Books are dying.
They are an endangered species. They are bodies on a battlefield. They are on their way out. To misquote John Lennon “Books will go. They will vanish and shrink. I needn’t argue with that”. This is not a call to arms. This is a eulogy.
Books have long been the staple food source of the library diet, and tastes are changing. The technology of the printed word has been passed and surpassed by the most rapid, least bloody revolution in human history. A revolution that occurs every second, that shifts and advances every year, and gives birth to sweeping cultural changes in ten years. We are entering strange new world of invention and artificiality, of possibility and accessibility. Entire personalities are created and discarded online, with information that is generated unique and instantaneous. Sitting in libraries, we devour knowledge via glowing screens, at a rate as fast as our eyes and brain can coordinate. Learning is the ingestion of light, rather than words.
I refute Yann Martel’s statement “Books last”. They will not last much longer. Scholars of tomorrow have no use for the clumsy and time consuming medium of Books. A single lengthy digital scroll will enter our minds, unhindered by cumbersome physicality. The author’s voice will be unmitigated by anything but what they wrote. Books will not endure, they will fade from un-use until they expire, quietly and alone.
“Blasphemy!” You cry, “Heresy!” To which I will misquote the monk Línjì Yìxuán and say “the Buddha you met on the road is not the true Buddha. If you meet a buddha, kill the buddha. Then you will be free.” As librarians and technicians of information, we should embrace this. We need to start accustoming our habits to the database of the human mind, start learning how to manage the ephemeral. This is the future of knowledge, the transient and momentary, not the false Buddha-mind that comes from years of study and meditation. It is time to take a page from the Luddite playbook. Smash the old ways, embrace the new ones. Burn the books, kill the Buddha, buy an iPad.
Books are redundant. Digital screens that mimic the soft, inviting texture of paper will surely kill the need for books. E-readers now offer the same experience in a more versatile and comprehensive form. Physical books will become fetishized objects, relics of the romantic sentimental longing for the time when things were better. The Golden Age of Reading, when every citizen had their personal library. The literary champions of the past will give tours of their obsolete and quaint House of Books, filled with the tokens of their childhood (“my first boxed set of the Chronicles of Narnia, with covers by Chris Van Allsburg, who also wrote and illustrated Jumanji”), the mementos of places once lived(“This copy of Beautiful Losers I picked up while studying in Montreal, from a second hand bookstore in Mile End” ), and the symbols of status and companionship (“Yes, I have read War and Peace. In fact I have a rare, leather bound first edition, signed by the author himself, just over here”). Books are fine objects, beautiful and comforting, but in a country where literacy is as widespread as a viral video of Kittens inspired by kittens on Youtube, who needs ‘em?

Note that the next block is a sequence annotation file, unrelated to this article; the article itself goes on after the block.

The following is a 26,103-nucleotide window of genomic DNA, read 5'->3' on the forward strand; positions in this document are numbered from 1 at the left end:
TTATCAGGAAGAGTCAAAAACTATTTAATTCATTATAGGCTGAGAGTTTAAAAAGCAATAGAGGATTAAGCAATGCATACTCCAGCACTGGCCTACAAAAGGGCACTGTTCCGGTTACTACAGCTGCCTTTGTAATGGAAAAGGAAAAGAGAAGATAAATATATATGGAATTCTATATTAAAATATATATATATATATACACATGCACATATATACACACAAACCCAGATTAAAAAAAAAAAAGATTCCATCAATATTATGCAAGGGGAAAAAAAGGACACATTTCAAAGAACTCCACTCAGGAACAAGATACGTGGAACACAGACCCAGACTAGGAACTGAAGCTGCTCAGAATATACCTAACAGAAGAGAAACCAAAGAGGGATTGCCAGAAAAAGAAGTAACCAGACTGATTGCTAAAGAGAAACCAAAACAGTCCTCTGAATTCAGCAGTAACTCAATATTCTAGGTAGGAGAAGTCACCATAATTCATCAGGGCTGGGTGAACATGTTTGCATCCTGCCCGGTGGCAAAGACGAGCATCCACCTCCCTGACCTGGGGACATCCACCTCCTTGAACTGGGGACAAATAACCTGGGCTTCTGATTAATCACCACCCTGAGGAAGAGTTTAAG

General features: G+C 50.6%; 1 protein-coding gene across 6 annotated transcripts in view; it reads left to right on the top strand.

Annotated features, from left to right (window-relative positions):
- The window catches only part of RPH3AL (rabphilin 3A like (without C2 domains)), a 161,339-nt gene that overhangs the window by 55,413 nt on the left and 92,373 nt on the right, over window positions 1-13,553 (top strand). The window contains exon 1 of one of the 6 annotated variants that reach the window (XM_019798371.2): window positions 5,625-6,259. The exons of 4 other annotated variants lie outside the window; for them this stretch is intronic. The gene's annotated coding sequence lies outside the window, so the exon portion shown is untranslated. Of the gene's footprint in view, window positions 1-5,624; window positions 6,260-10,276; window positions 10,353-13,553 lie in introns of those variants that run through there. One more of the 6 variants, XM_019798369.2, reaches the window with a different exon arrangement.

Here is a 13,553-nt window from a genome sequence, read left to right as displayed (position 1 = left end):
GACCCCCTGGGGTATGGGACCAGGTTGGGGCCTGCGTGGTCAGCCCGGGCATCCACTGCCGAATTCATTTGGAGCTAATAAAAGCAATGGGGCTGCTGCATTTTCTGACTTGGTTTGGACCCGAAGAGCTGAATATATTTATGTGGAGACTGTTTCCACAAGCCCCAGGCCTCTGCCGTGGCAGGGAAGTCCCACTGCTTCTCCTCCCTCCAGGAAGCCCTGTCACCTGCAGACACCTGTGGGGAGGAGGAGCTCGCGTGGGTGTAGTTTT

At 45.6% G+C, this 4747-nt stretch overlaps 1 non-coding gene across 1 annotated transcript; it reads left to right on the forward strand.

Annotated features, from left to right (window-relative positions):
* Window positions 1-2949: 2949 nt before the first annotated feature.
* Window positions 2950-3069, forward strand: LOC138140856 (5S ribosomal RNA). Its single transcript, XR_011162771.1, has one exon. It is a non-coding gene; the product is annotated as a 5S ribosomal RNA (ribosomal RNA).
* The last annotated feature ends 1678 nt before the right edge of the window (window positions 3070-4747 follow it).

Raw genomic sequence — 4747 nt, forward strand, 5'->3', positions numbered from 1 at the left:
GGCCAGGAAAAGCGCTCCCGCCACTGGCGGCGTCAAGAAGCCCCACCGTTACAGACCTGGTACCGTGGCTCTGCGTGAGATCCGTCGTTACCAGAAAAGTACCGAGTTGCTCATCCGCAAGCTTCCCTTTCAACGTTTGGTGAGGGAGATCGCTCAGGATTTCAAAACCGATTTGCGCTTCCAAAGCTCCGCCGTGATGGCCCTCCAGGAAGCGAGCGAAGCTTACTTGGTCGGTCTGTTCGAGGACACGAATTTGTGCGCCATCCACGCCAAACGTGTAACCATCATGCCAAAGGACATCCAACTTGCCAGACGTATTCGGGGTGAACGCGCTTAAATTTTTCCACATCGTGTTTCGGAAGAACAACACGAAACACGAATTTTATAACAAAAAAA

No, ignore the sentimental romantics and outdated traditionalists. Ignore the book fairs and second hand booksellers. Ignore your colleagues and book club members. Ignore the books on your shelves and stacked next to your bed. Ignore me, if you want, but know that my words will live in the digital firmament, to be discovered or discarded equally. “Preservation?” you ask. “Who needs it?” I answer. Or rather, who needs to take care of it? We will save what we want, and the rest will pass like detritus along the river. Books may embody information as much as convey it, but is it not information that can be got elsewhere? Books are the detritus of our memory, and will be swept away when we have no more use for them.
Books will die, but they must before they can be resurrected.
Abrahamse, Ben. (2007). “Of Many Book, There Is No End”. The Marginal. 15(1)
Fournie, James. (2005). “Facing the Future”. The Marginal. 13(1)
Cleave, Maureen (2007). “The John Lennon I Knew”. Telegraph.co.uk. http://www.telegraph.co.uk/arts/main.jhtml?xml=/arts/2005/10/05/bmlennon05.xml. Retrieved 20 December 2007.
Dilevko, J., & Gottlieb, L. (2003). Resurrecting a Neglected Idea: The Reintroduction of Library-Museum Hybrids. The Library Quarterly, 73(2), 160-198.
Fogerty, J. E. (2000). Balancing the content and the container: defining the role of artifacts in the digital age. Library Collections, Acquisitions, and Technical Services, 24(2), 251-265.
“Four Arguments for the Elimination of Television” by Jerry Mander
“Killing the Buddha” by Jeff Sharlet and Peter Manseau http://killingthebuddha.com/
“What’s Stephen Harper Reading” by Yann Martel http://www.whatisstephenharperreading.ca/
“The Man Who Loved Books Too Much: The Story of a Thief, a Detective and a World of Literary Obsession” by Allison Hoover Bartlett